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Solomon Islands - Australia Relations

Australia has a deep and longstanding relationship with Solomon Islands. Australia is an important economic partner. People-to-people and business links continue to grow steadily and there are estimated to be around 1,500 Australians in Solomon Islands, mainly in Honiara.

On 14 August 2017 Foreign Minister Julie Bishop and Solomon Islands Foreign Minister Milner Tozaka signed a new security treaty between Australia and Solomon Islands. The new treaty will allow Australian police, defence and associated civilian personnel to deploy rapidly to Solomon Islands if the need arises and where both countries consent. It will cover a range of foreseeable security threats, including natural disasters, and will allow for third country contributions. This will be Australia’s first bilateral security treaty in the Pacific and will replace the Regional Assistance Mission to Solomon Islands (RAMSI) treaty, which expired upon the withdrawal of RAMSI on 30 June 2017.

In December 1998, existing ethnic tensions on Guadalcanal rapidly escalated. Many Guadalcanal people resented the influence of settlers from other islands and their occupation of undeveloped land in and around Honiara. The settlers, mostly from nearby Malaita, were drawn to Honiara and its environs by comparatively greater economic opportunities. Violent clashes involving rival militant groups erupted, destabilising Solomon Islands and undermining national institutions. This situation persisted for more than four years.

In April 2003, then Solomon Islands Prime Minister Sir Allan Kemakeza wrote to request Australian assistance in addressing the violence. Following consultations between the Governments of Solomon Islands, Australia and New Zealand, a comprehensive package of strengthened assistance to support the Solomon Islands Government — the Regional Assistance Mission to Solomon Islands (RAMSI) — was proposed and unanimously endorsed by a meeting of the Foreign Ministers of the Pacific Islands Forum. RAMSI was debated and unanimously endorsed by the Solomon Islands Parliament, welcomed by the President of the UN Security Council, commended by then UN Secretary-General Kofi Annan and supported by the Commonwealth Ministerial Action Group and then Commonwealth Secretary-General Sir Don McKinnon.

RAMSI was a long-term commitment aimed at creating the conditions necessary for a return to stability, peace and a growing economy. RAMSI arrived in Solomon Islands in July 2003 and was a partnership between Solomon Islands, Australia and fifteen contributing countries of the Pacific region. Australia led a contingent of military personnel, police and civilians. On 1 July 2013, RAMSI's military component was withdrawn and development assistance activities transferred to the programs of other donors, mainly Australia's. RAMSI concluded on 30 June 2017.

Australia has an enduring interest in supporting stability in Solomon Islands, underpinned by a healthy and educated population and a growing economy. Australia is Solomon Islands' main development partner. Australian development assistance to Solomon Islands, focuses on improving health, education, water and sanitation, transport, telecommunications, law and justice, rural livelihoods and effective governance. Australia’s assistance focuses on three objectives:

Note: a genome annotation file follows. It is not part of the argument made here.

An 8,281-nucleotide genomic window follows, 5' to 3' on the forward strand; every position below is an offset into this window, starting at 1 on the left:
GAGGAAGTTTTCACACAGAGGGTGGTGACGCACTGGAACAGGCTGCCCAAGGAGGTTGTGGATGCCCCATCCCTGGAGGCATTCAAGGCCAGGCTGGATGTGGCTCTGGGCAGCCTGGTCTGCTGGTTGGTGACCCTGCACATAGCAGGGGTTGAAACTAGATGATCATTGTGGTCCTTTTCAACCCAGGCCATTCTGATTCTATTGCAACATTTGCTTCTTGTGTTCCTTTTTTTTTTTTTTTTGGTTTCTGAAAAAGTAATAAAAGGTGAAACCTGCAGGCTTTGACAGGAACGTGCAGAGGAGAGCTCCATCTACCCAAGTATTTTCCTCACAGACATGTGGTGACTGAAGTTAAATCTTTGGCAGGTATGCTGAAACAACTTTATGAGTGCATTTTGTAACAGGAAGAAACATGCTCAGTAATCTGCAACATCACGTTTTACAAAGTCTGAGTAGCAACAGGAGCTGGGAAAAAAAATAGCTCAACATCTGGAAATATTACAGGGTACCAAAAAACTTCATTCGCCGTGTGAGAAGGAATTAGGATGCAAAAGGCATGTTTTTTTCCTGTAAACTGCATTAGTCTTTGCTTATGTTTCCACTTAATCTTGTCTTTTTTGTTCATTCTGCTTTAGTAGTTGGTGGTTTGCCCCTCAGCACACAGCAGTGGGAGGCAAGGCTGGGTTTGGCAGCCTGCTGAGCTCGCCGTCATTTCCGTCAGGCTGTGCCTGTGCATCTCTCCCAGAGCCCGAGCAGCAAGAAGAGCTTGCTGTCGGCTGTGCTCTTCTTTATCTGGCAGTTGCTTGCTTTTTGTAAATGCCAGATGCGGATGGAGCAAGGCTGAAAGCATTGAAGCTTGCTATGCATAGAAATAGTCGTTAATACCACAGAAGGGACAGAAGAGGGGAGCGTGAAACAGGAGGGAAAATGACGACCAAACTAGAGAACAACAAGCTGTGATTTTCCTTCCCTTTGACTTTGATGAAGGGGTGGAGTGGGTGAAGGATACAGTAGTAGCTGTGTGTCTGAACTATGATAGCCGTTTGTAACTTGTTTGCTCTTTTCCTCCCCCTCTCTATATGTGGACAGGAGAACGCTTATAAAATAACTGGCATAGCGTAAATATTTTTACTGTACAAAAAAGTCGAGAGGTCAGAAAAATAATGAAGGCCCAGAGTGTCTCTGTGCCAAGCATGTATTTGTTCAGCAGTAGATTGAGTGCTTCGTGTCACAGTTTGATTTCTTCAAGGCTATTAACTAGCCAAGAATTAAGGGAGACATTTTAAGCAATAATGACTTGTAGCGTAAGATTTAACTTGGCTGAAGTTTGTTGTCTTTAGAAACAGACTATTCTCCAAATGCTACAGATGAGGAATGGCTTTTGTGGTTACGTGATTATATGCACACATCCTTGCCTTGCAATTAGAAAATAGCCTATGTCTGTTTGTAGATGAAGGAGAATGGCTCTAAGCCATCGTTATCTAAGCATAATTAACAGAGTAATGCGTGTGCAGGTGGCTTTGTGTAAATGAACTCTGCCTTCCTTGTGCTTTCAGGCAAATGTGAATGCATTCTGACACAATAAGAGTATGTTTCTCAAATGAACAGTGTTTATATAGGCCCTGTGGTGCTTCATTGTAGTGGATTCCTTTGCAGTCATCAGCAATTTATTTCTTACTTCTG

1. Supporting stability: governance, law and justice, policing;
  2. Enabling economic growth: resource and economic management, infrastructure, private sector engagement, aid for trade; and
  3. Enhancing human development: health, education, gender equality, disability inclusive development.

A strong partnership with the Solomon Islands Government is key to achieving these objectives. Australia delivers one quarter of bilateral aid to Solomon Islands through partner government systems.

The program draws on expertise from across the Australian Government, including the Australian Federal Police and Australian Electoral Commission, to deliver capacity support and advice to the Solomon Islands Government. The bilateral program continues a shift in focus to investments that facilitate economic growth, including working more with the private sector.

Australia’s support for health and education reached all ten Provinces and Territories, supporting the completion of 74 classrooms, the expansion of 13 schools, and continuing professional development for 1,440 teachers. Australia supported 42 Solomon Islanders (up from 39 in 2016-17, 50% female) to commence tertiary studies in Australia and the Pacific region under the prestigious Australia Awards Scholarships program. In September 2018, Solomon Islands joined the Pacific Labour Scheme. The scheme will enable Solomon Islanders to undertake low and semiskilled work in rural and regional Australia for up to three years. The first cohort of Solomon Islands Pacific Labour Scheme workers will be mobilised by January 2019.

Australian merchandise exports to Solomon Islands in 2016 totaled $107 million. Australia maintains close business relations with Solomon Islands. Shipping and air services directly connect Solomon Islands with Australia and one Australian commercial bank (ANZ) operates in Solomon Islands. A number of Australian legal and accounting firms are represented directly or in association with local firms.





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Page last modified: 28-11-2021 19:20:37 ZULU